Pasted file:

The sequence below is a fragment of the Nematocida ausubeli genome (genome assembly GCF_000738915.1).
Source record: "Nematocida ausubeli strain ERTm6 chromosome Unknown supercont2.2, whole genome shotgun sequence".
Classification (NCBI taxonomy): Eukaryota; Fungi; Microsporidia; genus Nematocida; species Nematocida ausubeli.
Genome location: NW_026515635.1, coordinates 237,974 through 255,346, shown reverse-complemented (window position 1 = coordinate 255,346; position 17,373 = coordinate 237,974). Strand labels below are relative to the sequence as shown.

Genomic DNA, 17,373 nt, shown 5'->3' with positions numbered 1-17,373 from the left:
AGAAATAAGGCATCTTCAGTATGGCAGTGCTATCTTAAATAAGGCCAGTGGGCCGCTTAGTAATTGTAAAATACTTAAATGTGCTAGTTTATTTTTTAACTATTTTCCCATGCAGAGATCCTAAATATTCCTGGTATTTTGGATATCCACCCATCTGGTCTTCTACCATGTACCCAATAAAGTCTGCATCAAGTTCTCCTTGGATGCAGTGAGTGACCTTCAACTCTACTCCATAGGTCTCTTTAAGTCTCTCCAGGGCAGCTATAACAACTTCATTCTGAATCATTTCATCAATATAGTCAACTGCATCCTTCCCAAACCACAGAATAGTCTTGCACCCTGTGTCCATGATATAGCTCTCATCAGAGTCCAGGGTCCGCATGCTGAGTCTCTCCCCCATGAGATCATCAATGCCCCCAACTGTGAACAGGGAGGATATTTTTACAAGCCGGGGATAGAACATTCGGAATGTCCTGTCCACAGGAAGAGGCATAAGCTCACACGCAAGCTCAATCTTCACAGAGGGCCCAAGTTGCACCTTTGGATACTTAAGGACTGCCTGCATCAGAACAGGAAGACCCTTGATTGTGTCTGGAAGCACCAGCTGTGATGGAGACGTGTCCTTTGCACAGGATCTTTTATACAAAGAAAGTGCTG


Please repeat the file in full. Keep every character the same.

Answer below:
The sequence below is a fragment of the Nematocida ausubeli genome (genome assembly GCF_000738915.1).
Source record: "Nematocida ausubeli strain ERTm6 chromosome Unknown supercont2.2, whole genome shotgun sequence".
Classification (NCBI taxonomy): Eukaryota; Fungi; Microsporidia; genus Nematocida; species Nematocida ausubeli.
Genome location: NW_026515635.1, coordinates 237,974 through 255,346, shown reverse-complemented (window position 1 = coordinate 255,346; position 17,373 = coordinate 237,974). Strand labels below are relative to the sequence as shown.

Genomic DNA, 17,373 nt, shown 5'->3' with positions numbered 1-17,373 from the left:
AGAAATAAGGCATCTTCAGTATGGCAGTGCTATCTTAAATAAGGCCAGTGGGCCGCTTAGTAATTGTAAAATACTTAAATGTGCTAGTTTATTTTTTAACTATTTTCCCATGCAGAGATCCTAAATATTCCTGGTATTTTGGATATCCACCCATCTGGTCTTCTACCATGTACCCAATAAAGTCTGCATCAAGTTCTCCTTGGATGCAGTGAGTGACCTTCAACTCTACTCCATAGGTCTCTTTAAGTCTCTCCAGGGCAGCTATAACAACTTCATTCTGAATCATTTCATCAATATAGTCAACTGCATCCTTCCCAAACCACAGAATAGTCTTGCACCCTGTGTCCATGATATAGCTCTCATCAGAGTCCAGGGTCCGCATGCTGAGTCTCTCCCCCATGAGATCATCAATGCCCCCAACTGTGAACAGGGAGGATATTTTTACAAGCCGGGGATAGAACATTCGGAATGTCCTGTCCACAGGAAGAGGCATAAGCTCACACGCAAGCTCAATCTTCACAGAGGGCCCAAGTTGCACCTTTGGATACTTAAGGACTGCCTGCATCAGAACAGGAAGACCCTTGATTGTGTCTGGAAGCACCAGCTGTGATGGAGACGTGTCCTTTGCACAGGATCTTTTATACAAAGAAAGTGCTG